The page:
Sunday, June 05, 2011

William P. Charters 3,May 1922 - 1 June 2011

My dad's funeral is to be held today, at 3:00 p.m. at Emmanuel Church, Lurgan. The following history will be included in the last two pages of the order of service:

Bill Charters was born on 3, May 1922 to Robert Danford Charters and Edith Armstrong. He was the third of four children, the others being Pearly, Bobby and Edie. They grew up in East Belfast. It was the time of the great worldwide Depression. Their family certainly wasn't well off, their father died early of TB, but their mother supported the family by sewing setee covers. She took the children as often as she could to Cregagh Hall to attend their evangelistic meetings. That left a lasting impression on young Bill.

Later, after surviving the German bombing of Coventry, Bill joined the RAF, where he was a member of ground crew, maintaining radios for bombing missions. Some of his friends became pilots -- some never returned from their missions. Once, he found himself alone in the control tower when a whole squadron of American bombers was requesting permission to land. He had no option but to guide them all in, which he did successfully, even though he hadn't been trained for it. Early, during his time in the RAF, he was invited to hear an evangelist, where he made the decision to follow Jesus.

When the War was over, Bill was kept on while his friends were decommission. However, he realised that this was in answer to prayer, because he was to be sent to India. He had prayed for a chance to engage in missionary work. While in India, he, along with a few other soldiers, worked with a local missionary during their off time, making treks to various villages. Bill came away from there with the desire to be a missionary to Tibet.

Once decommissioned, Bill attended Emmanuel Bible School in Northern England. After some time back in Belfast, where he renewed his relationship with Cregagh Hall, and became acquainted with the WEC prayer network, Bill joined WEC with the intention of going to Tibet. However, Tibet suddenly got taken over by China, and was no longer an option. Someone suggested Thailand, so he went there instead.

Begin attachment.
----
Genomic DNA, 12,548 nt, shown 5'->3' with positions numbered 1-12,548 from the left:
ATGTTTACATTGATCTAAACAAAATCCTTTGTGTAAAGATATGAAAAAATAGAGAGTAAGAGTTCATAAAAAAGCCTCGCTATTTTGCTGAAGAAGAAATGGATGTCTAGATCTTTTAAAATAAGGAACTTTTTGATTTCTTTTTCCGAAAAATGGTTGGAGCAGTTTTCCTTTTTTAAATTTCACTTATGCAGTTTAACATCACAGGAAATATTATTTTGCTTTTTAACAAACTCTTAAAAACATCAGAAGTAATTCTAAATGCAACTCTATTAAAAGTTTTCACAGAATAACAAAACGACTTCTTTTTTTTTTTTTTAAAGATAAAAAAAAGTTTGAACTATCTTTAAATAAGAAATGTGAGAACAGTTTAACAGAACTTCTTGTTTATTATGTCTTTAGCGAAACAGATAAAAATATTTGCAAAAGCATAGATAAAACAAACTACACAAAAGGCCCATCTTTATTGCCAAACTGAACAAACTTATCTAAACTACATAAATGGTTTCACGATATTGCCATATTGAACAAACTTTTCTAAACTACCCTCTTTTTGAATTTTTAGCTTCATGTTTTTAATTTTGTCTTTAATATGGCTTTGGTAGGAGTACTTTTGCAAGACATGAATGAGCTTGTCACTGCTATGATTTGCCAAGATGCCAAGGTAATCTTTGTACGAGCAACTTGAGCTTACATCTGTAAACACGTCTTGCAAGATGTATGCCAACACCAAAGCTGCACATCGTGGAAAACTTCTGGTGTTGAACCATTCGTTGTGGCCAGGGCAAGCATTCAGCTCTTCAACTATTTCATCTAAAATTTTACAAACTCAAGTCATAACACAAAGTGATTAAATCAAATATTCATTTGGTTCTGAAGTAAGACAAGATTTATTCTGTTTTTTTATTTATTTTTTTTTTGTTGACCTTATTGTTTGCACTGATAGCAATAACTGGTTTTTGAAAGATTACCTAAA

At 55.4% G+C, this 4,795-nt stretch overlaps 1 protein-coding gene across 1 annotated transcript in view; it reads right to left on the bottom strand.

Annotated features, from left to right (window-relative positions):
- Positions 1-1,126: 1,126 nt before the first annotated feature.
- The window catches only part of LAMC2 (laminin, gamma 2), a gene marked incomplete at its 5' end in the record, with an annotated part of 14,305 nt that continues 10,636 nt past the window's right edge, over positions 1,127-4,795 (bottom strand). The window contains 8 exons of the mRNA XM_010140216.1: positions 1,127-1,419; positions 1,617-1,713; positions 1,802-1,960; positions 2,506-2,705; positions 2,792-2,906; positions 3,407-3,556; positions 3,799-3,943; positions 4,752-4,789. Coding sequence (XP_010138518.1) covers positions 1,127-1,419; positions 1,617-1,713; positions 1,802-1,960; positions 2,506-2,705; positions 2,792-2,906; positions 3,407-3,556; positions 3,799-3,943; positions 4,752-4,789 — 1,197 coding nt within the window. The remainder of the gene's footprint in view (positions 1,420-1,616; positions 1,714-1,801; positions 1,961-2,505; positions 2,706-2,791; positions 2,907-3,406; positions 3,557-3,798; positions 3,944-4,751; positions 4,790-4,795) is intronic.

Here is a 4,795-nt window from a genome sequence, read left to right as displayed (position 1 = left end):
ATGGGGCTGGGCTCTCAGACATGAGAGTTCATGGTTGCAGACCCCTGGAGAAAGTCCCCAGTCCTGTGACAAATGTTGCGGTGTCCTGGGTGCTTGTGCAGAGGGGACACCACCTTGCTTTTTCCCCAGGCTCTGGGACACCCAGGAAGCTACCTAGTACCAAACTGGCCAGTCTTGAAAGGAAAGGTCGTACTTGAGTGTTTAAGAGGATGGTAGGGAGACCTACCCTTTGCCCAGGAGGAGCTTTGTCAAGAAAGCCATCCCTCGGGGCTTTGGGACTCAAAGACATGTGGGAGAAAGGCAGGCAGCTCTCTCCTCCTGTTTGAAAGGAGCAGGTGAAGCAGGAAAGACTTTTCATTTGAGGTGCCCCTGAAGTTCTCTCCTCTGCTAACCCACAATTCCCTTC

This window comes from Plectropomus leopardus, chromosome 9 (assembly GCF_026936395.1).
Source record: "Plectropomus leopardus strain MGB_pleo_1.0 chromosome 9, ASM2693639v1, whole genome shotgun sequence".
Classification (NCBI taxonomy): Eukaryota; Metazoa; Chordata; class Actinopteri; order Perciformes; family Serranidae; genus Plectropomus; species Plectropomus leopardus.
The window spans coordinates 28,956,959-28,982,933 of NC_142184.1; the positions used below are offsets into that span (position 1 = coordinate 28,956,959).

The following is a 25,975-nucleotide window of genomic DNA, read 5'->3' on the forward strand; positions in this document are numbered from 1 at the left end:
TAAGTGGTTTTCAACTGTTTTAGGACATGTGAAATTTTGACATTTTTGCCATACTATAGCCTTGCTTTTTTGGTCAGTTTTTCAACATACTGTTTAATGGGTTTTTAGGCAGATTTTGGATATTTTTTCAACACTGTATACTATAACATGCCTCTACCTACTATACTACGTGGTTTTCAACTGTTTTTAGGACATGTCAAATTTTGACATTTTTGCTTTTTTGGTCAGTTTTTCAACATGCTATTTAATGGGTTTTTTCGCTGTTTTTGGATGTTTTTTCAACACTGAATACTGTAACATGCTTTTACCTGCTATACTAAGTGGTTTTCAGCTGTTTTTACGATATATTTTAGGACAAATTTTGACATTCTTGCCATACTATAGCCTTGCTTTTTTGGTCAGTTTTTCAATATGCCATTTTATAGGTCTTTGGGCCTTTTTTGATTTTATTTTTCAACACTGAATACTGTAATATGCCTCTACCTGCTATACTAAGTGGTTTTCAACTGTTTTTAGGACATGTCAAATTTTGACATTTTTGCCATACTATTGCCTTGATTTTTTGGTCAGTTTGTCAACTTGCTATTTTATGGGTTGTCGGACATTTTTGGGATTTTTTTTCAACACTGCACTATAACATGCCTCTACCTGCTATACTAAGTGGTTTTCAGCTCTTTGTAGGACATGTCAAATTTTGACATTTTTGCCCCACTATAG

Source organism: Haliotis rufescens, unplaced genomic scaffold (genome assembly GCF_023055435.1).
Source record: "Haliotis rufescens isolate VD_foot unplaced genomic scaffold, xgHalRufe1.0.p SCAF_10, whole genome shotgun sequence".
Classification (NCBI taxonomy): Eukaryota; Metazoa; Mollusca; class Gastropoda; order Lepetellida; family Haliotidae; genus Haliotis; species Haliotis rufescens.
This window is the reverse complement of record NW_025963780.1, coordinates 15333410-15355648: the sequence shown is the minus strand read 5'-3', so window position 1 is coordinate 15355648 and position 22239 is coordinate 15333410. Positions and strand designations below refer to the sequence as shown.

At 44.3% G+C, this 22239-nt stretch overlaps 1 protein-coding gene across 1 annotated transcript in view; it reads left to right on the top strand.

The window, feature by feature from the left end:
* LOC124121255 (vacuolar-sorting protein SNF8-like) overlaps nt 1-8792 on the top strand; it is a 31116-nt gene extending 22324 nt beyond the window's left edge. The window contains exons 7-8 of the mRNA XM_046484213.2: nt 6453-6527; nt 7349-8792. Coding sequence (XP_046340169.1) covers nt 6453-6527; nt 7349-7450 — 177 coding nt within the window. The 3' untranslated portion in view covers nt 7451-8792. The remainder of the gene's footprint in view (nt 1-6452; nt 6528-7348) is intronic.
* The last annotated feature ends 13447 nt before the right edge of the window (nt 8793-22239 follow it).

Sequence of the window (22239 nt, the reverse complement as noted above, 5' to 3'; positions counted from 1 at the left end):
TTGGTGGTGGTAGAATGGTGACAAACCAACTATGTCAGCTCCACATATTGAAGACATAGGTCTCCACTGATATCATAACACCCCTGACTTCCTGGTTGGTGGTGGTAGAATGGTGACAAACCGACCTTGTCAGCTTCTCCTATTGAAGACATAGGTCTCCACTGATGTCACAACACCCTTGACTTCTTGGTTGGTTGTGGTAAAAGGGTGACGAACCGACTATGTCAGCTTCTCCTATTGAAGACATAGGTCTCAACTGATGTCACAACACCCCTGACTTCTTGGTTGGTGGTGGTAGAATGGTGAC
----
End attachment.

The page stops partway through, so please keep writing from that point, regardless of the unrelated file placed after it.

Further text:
In Thailand, Bill joined the WEC team, that then consisted of six, including Rosemary, and her mother, Hazel Hanna. Love blossomed, and after a few short months, Bill Proposed to Rosemary.

The two worked as team, making treks to distant villages via foot-path and river, passing out leaflets -- many of their adventures are documented in Rosemary's book, Cracked Earth (available on-line at and in No Turning Back, by Nancy Ashcraft ( ).

Their son, Robby Charters, was born four years into their marriage.

Dissatisfied with the quality of the literature they were passing out, Bill launched into a career of writing, producing testimony leaflets. Bill and Rosemary began producing a regular journal patterned after two similar regional WEC publications, called Soon. Later, they added to this a journal targeted to churches to encourage them to look outward, pattered after Leslie Brierly's Look to the Fields. In addition, Bill and Rosemary translated several books into the Thai language. These ministries continued until the passing of Rosemary, who succumbed to Cancer on the Thai field in 1990.

Not long after that, Bill was invited to teach at a small Bible School in Pak Chong, in North East Thailand, Christ For Thailand Institute. He kept that up until his retirement, however, slowly phasing that out, spending half of each year (the cooler half!) in Thailand, and the warmer half in Lurgan, where he had settled.

Bill's last trip to Thailand was in 2008, when he sent one more time by Emmanuel Church. There he helped a friend, Jim Arnold by translating Bible training material for a small Bible School in Chiengmai, Northern Thailand.

In 2010, Bill's health began to deteriorate. It began with a heart attack in May, and later, developed a fast spreading form of cancer in the thyroidal. By the time it was detected, it had already lodged itself in the lungs. He went to be with the Lord on 1, June, 2012.